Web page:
Is Julia Gillard facing a revolt anew? The prime minister herself dismissed the restiveness within Labor, firmly declaring that whatever challenges there were in the party had been resolved when Kevin Rudd was vanquished earlier this year.
"I'm not engaging in all of these hypotheticals," Ms Gillard told Fairfax, seemingly secured that her predecessor has been effectively reduced into oblivion at the backbench of the Parliament.
However, not everyone in Labor agrees with her, and chief of the 'dissenting' party members is Labor whip Joel Fitzgibbon.
On Monday, Mr Fitzgibbon stirred speculations of a likely Labor leadership spill when he opined that as proven by history, "political leaders who poll badly long enough don't remain political leaders."
He was of course alluding to latest polls that strongly suggested a resounding defeat for the Labor government come the national election next year.
The numbers on all fronts were against Labor and Ms Gillard, Newspoll said, with ruling party consistently trailing the Coalition both on primary votes and two-party basis.
At the same time, Opposition Leader Tony Abbott appears to be bolting away from Ms Gillard as the preferred Prime Minister by more Australians despite the latter engaging in campaigns that attempt to explain her government programs and policies.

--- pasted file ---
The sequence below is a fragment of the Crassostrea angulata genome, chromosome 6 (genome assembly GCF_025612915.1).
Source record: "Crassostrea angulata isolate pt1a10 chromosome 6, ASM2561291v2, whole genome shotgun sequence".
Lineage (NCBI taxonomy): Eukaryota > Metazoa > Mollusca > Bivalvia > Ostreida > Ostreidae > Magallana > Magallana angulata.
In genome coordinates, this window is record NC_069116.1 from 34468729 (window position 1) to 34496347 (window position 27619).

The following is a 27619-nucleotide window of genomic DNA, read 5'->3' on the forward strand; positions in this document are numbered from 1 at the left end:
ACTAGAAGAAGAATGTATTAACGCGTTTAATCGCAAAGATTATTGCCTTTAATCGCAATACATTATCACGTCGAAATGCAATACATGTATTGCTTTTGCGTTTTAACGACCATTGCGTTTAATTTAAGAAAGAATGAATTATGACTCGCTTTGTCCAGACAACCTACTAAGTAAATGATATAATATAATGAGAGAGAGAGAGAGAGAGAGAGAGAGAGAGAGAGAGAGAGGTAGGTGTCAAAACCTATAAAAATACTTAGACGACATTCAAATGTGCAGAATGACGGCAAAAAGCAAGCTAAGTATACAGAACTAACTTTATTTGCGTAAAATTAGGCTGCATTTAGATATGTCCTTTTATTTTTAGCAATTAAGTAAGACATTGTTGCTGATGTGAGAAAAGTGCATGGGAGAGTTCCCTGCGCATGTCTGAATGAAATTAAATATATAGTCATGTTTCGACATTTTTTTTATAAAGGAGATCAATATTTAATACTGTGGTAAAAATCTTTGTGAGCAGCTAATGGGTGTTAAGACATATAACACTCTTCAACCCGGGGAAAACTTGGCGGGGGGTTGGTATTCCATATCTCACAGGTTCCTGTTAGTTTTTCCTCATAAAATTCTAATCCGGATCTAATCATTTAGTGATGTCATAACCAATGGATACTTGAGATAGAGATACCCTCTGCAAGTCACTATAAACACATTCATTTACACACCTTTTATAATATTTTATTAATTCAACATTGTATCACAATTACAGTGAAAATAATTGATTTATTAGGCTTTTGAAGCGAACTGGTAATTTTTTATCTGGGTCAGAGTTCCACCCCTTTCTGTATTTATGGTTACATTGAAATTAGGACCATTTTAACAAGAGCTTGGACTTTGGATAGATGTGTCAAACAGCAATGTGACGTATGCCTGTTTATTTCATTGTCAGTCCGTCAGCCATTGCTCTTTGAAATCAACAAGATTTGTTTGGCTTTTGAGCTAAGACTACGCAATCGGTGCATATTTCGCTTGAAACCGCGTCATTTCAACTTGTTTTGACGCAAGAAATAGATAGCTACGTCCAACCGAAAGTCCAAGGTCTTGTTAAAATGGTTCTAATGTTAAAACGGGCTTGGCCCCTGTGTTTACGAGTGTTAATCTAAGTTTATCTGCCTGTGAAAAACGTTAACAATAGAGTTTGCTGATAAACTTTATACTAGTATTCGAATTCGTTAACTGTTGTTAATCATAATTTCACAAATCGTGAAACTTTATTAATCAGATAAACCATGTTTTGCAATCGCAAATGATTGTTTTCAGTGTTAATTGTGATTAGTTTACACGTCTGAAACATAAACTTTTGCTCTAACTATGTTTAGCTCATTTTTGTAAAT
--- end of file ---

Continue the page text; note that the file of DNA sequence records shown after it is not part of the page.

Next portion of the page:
Only one man surpassed the two in attracting voters' interests, earlier polls said, Mr Rudd but he had long retreated to the backbench when his last attempt in February only mustered 31 votes from the Labor caucus.
He remains popular though among Aussies and Mr Fitzgibbon seems to be picking up on that note by telling ABC yesterday that "populism matters in politics ... no matter what political party you're talking about."
Also, he took a jab on the sagging popularity of Ms Gillard by stressing that "if leaders remain unpopular long enough they'll inevitably stop leading the party."
He added that he could only hope for the Labor leader to add up on her poll numbers soon enough, seemingly leaving the door open on whether Ms Gillard will be the one facing off with Mr Abbott on late 2013.
The Coalition immediately picked up where the Labor whip had left, with Liberal frontbencher stating today in Sydney that "Joel Fitzgibbon was sending a very clear message that Julia Gillard's days are numbered as Prime Minister."
Mr Pyne added that the Labor official must be sacked because "rather than corralling the numbers for Julia Gillard he is doing so against her."
But Deputy Prime Minister Wayne Swan dismissed today that Labor is again being rocked by leadership issues, insisting that the government will rely heavily on its reform agenda and not on popularity.
"Keeping your eye on the opinion polls is not what leadership is all about," the Treasurer was reported by the Australian Associated Press (AAP) as saying on Tuesday.
"At the end of the day, (reform programs) are the matters ... which will count at the next federal election," Mr Swan said.
And the man being pushed to challenge Ms Gillard for another round had so far remained mum on the matter.
The only clue that Mr Rudd would stand for another battle came from his wife, Therese Rein, who ABC said has hinted earlier this month that her husband can only be prodded to lead Labor anew if the job would redound to Australia's welfare.
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